Adoptive Parent Rights

** Updated at the bottom **

I listened to testimony on a bill making its way through the Texas legislature that would impact people like my son and my daughter. HB 2725 would restore access to an original birth certificate to adults adopted in Texas.

At about 5:29:30 (listen if you’d like), one of the committee members says in response to previous testimony, “I’m curious about the rights of the adoptive parent. Part of the reason the law was designed this way [sealed birth records] was to protect and nurture the legal construct that the adoptive parents are the parents…I haven’t heard anything from the side of the adoptive parent.”

That got me thinking about the rights of the adoptive parent. And for this gentleman, a Texas Representative asking thoughtful questions during this hearing, I weigh in.

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Thoughts on 18

My Kid at 18

My eldest child turned 18 recently. It’s such a strange line, an arbitrary line, a legal line, between childhood and adulthood. Things change and things stay the same.

We held a party for our newly proclaimed adult, and of course my parents were part of it. My mom brought a present — for ME.

Me at 18

It was a poem I’d written on my own 18th birthday decades ago. Mom had framed and adorned it with a miniature version of my senior portrait.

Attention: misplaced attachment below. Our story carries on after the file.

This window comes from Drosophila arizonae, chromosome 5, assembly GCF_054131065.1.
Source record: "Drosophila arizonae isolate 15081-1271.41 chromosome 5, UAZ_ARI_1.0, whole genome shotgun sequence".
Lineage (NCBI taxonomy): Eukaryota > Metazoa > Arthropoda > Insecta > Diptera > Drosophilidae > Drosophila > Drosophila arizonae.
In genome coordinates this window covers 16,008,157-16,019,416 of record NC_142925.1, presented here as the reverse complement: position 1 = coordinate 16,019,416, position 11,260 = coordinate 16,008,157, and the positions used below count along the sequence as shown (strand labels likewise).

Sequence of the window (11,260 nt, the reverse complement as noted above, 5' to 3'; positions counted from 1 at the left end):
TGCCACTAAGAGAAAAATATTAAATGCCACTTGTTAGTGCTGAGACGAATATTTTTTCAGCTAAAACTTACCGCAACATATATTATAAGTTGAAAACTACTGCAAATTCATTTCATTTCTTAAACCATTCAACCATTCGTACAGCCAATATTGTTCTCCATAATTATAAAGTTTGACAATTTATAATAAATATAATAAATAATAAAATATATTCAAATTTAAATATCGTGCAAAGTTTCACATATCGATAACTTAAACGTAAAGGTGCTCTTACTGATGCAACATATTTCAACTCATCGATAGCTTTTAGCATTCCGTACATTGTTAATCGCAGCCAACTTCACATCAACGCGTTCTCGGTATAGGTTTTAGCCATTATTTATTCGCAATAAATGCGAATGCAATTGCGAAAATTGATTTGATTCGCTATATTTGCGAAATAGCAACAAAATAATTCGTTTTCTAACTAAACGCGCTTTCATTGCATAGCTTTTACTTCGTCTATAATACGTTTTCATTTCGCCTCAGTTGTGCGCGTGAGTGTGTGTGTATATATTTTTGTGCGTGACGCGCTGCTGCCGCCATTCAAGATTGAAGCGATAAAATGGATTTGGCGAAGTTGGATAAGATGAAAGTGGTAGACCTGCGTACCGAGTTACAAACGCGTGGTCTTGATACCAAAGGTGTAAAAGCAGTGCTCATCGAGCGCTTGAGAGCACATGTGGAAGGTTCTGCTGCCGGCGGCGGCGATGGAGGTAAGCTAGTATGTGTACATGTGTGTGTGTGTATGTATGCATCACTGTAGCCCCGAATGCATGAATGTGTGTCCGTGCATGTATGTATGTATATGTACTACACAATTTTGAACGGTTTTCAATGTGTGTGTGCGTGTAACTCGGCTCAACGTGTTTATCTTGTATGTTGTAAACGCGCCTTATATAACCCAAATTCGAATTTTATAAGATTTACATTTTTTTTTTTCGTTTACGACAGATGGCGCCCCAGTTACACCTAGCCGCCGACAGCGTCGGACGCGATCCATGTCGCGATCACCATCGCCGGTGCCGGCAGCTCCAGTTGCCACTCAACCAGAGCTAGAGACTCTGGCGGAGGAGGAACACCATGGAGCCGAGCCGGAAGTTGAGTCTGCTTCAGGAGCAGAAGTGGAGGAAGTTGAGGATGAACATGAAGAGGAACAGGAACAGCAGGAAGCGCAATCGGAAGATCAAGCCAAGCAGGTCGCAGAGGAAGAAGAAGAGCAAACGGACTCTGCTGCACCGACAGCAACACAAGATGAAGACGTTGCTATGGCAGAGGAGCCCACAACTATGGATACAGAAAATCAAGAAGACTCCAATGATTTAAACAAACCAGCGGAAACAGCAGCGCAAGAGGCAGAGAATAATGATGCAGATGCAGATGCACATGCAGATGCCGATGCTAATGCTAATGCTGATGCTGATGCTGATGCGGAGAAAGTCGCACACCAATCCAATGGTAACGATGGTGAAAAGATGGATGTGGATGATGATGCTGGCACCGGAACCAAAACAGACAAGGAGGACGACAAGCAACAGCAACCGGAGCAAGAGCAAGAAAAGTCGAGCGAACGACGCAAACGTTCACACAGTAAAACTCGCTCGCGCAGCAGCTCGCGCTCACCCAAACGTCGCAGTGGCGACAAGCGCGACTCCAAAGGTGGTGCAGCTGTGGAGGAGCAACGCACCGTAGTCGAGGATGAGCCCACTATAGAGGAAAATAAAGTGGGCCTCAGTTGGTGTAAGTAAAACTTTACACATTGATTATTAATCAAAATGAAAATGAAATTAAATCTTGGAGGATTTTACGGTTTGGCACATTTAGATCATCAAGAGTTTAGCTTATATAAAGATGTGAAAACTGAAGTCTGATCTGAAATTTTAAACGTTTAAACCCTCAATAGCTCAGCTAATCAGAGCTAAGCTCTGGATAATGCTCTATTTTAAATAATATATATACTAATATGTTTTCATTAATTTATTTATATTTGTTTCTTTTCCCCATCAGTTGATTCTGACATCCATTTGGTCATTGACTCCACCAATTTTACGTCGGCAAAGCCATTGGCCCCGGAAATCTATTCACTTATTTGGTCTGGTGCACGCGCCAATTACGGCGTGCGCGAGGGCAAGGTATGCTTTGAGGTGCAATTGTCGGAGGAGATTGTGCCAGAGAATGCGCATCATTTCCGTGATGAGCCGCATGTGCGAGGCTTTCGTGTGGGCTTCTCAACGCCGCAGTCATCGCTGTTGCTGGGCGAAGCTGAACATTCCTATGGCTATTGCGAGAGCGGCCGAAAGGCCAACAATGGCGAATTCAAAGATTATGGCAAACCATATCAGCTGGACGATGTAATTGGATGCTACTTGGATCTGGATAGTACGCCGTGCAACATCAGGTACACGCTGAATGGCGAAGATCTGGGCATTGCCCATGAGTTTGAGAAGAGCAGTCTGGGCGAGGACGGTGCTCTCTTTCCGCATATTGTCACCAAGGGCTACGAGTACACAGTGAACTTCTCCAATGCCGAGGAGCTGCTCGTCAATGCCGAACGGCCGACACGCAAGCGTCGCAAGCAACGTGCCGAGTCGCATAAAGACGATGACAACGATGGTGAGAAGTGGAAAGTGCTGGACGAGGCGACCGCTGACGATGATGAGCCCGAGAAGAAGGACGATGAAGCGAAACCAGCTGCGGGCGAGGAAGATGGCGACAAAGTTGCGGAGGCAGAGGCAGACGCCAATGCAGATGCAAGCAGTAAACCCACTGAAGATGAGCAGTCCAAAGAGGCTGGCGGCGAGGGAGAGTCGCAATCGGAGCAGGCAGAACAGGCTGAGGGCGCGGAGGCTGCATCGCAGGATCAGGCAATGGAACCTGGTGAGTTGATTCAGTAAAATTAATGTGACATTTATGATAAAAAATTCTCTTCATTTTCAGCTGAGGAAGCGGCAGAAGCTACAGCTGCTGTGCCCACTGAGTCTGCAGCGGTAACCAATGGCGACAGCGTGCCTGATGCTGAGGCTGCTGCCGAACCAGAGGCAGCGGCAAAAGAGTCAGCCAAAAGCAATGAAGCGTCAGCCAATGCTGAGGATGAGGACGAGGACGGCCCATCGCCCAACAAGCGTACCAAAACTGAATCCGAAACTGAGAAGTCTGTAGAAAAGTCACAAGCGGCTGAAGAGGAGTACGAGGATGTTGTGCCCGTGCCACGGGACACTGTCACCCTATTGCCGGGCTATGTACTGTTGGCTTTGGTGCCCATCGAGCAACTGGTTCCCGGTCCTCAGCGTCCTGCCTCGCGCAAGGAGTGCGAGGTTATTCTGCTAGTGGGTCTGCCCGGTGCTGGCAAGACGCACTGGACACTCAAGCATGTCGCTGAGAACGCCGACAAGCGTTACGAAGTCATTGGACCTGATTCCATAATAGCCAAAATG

It’s not the world’s best poetry (or prose, perhaps; not sure which I was going for), but it does give renewed insight into what it is like to be in the newborn days of being an adult.

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Infertility On Screen: Making Babies

After years of “manually” trying to conceive, John and Katie Kelly put their bodies, wallet and marriage through the ringer of modern infertility treatments.

IMDB entry for “Making Babies” movie, which opens today (March 29)

Twenty years ago I was living this movie. I’d met my Mr Wonderful but we weren’t making babies. We had to get help making babies. We never did make babies. My ovaries became my most thought-of organs and my marriage was tested to its core. It was a painful chapter of my life in so many ways — physically, emotionally, financially, and relationshipally.

Not many people knew what we were going through back then. At the time, infertility felt like a shameful and dirty secret, so we endured our journey largely alone, relying only on each other and close family.

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adoption, parenting, mindfulness, open adoption